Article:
John Tanner: Growing up a Captive, Part XIII
The Traders came according to their expectations and they had a good many Beaver skins, John Tanner’s family bought a bark canoe, a keg of rum that held five or six gallons, the cost was six skins per quart. John himself had taken many of the Beavers and had killed as many as one hundred in a month but he didn’t know the value of them.
The family was on the Assiniboine River one or two days above Prairie Portage where Indians frequently stopped, here they saw little stakes in the ground with pieces of birch bark attached to them and on two of them a figure of a bear and other animals on a few others. These totems had been left to inform them that their companions had been at this place and the directions to enable them to find them, they therefore set out and found their companions two days from the River, their companions having returned from an abortive war expedition and with them they descended the River to an area where they knew had held plenty of game including a great number of Beaver. Elk were numerous and the rutting season was in full swing, John was sent with two young women to bring the meat of an Elk to their camp that had been killed at some distance. They found that the Elk was large, and fat and the women determined to remain to dry the meat before they carried it home though John took a load of meat and started for home by himself. John had his gun with him and perceiving that there was plenty of Elk loaded it and concealed himself in a small thicket of bushes and began to imitate the call of a female Elk, presently a large buck came bounding directly towards him with such violence that John became alarmed for his own safety and dropped his load and fled. the Elk seeing him turned and ran in the opposite direction. John did not want to be ridiculed by the Indians for such conduct and was determined to make another attempt and hiding himself again, somewhat more carefully, repeated his call from time to time until at length another buck came by and John killed it, at this point a good part of the day had passed and it was time to hasten back to camp with his load.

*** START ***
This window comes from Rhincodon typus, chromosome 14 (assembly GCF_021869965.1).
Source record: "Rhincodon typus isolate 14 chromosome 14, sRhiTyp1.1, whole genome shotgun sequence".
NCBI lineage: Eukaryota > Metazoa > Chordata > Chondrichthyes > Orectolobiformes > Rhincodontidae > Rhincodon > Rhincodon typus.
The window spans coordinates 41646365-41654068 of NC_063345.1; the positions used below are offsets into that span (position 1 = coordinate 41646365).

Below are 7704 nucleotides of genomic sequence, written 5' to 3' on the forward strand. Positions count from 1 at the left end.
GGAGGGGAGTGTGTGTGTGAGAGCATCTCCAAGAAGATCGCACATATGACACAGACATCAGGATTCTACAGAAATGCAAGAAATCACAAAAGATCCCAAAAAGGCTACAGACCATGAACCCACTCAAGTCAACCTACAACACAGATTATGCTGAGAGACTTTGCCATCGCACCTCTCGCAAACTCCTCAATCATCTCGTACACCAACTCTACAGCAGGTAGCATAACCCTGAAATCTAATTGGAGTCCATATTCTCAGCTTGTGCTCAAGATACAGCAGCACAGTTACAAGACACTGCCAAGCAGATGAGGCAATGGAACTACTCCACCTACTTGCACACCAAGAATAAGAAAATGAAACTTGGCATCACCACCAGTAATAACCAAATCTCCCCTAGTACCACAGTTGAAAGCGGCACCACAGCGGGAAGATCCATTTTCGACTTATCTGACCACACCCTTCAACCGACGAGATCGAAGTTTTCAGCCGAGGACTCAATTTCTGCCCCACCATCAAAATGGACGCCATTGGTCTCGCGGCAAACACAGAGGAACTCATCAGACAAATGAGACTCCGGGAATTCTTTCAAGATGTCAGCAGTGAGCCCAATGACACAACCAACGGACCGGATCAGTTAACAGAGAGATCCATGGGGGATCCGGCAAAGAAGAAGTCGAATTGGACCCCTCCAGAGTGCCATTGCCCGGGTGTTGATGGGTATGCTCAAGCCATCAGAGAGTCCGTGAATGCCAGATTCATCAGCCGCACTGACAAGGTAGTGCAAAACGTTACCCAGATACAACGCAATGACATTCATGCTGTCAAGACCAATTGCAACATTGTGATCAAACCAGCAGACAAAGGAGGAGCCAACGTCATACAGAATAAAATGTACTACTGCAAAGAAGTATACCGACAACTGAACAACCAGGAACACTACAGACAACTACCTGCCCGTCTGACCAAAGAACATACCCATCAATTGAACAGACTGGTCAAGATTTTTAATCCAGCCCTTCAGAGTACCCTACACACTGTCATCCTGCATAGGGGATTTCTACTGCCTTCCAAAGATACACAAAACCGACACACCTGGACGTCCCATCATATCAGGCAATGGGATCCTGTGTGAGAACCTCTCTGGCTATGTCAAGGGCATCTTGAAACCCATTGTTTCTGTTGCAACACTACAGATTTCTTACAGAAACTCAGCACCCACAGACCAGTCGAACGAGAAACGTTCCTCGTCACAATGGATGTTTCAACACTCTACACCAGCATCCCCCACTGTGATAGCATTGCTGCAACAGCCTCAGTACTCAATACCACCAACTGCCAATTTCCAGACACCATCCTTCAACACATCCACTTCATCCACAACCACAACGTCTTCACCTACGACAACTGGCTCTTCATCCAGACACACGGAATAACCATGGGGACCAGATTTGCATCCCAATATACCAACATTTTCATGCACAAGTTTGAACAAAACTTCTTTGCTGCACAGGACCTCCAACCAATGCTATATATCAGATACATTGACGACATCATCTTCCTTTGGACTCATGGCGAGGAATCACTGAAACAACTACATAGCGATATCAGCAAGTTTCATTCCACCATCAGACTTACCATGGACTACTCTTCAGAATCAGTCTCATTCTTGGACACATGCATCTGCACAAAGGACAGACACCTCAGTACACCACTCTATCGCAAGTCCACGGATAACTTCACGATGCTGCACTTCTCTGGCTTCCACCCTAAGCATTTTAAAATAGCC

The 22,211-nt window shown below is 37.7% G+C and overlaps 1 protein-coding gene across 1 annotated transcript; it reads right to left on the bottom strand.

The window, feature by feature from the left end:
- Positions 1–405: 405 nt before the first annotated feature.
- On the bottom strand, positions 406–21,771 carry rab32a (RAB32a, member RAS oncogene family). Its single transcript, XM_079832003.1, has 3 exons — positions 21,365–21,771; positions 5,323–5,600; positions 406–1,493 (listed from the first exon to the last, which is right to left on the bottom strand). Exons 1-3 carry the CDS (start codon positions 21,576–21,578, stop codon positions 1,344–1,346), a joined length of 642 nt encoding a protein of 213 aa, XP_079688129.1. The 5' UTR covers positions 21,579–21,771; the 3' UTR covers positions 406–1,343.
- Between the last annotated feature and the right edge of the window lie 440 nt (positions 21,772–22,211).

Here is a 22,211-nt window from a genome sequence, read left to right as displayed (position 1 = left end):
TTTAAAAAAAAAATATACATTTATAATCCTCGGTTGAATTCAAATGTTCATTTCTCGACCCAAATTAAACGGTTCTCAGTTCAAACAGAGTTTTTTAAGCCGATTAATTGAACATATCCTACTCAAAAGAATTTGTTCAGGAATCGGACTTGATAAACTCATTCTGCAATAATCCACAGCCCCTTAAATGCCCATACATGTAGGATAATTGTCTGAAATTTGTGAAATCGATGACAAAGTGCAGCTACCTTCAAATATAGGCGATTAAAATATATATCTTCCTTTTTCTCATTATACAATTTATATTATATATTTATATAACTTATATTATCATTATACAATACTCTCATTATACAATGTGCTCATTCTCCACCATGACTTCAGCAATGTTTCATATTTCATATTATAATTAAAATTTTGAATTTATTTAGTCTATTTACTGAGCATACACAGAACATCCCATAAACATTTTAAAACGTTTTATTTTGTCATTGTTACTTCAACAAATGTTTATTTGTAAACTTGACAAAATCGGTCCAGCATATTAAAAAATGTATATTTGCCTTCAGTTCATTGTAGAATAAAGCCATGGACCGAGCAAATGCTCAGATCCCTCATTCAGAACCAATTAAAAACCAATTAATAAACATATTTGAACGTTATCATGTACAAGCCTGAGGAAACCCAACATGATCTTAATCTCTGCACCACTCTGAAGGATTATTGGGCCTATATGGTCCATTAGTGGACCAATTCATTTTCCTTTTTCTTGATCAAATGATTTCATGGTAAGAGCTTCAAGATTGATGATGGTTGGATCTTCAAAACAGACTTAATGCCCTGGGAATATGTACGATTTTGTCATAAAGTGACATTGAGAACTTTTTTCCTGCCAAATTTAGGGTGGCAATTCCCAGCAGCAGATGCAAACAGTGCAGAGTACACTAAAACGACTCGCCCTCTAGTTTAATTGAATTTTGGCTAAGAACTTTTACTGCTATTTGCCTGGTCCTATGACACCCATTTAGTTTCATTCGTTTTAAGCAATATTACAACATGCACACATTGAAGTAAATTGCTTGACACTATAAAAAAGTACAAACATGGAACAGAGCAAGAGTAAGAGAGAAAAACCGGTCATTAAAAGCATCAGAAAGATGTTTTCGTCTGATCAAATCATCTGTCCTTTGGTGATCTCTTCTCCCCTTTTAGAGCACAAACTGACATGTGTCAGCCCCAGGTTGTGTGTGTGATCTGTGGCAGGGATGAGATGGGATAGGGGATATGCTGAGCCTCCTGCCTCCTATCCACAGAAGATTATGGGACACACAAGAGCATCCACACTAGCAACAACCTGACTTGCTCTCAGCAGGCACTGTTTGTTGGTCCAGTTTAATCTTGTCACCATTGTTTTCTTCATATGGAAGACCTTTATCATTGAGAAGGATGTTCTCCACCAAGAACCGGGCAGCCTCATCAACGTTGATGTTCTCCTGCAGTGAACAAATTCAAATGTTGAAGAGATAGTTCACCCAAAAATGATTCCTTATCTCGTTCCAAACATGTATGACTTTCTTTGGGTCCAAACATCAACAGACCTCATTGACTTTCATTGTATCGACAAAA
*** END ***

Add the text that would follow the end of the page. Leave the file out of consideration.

John often referred to his Indian mother as the “old woman,” and she became uneasy at his long absence and sent a Brave to look for him. He was discovered as he was coming out of piece of woods into a large prairie area, the Brave had on a black capot which when he saw John turned over his head in such a manner as to make himself resemble a bear, at first, he took it to be a common black bear and John sought a chance to shoot it. As the Bear continued to advance directly towards John concluded that it must be a grizzly bear so John turned and began to run and the more swiftly he ran the closer the grizzly got and though much frightened he remembered the advice to never fire upon one of these animals unless trees were near into which he could escape and if needed never to fire until it got very close to him. Three times he turned and raised his piece to fire but thinking it was too far off turned and ran again, later he surmised that fear had blinded his eyes or he should have seen it was not a bear. At length he ran towards the lodge with such speed as to outstrip him and then he heard a voice behind him and then looked in vain for the bear and soon was convinced that he owned all his terror to the disguise which was only a black coat. Naturally, this affair was related to the old people when he came home, his mother reproved the Brave telling him that he could have been shot in the disguise and according to the custom of the Indians she would have found no fault with John had he shot.
They continued hunting Beaver and killed them in great numbers until the ice became too thick and then went to the prairies in pursuit of Buffalo. The weather became very cold and stormy, and the Buffalo came to take shelter in the woods where they had their camp, they thought John should not go out and they laughed at him when they saw him ready his gun.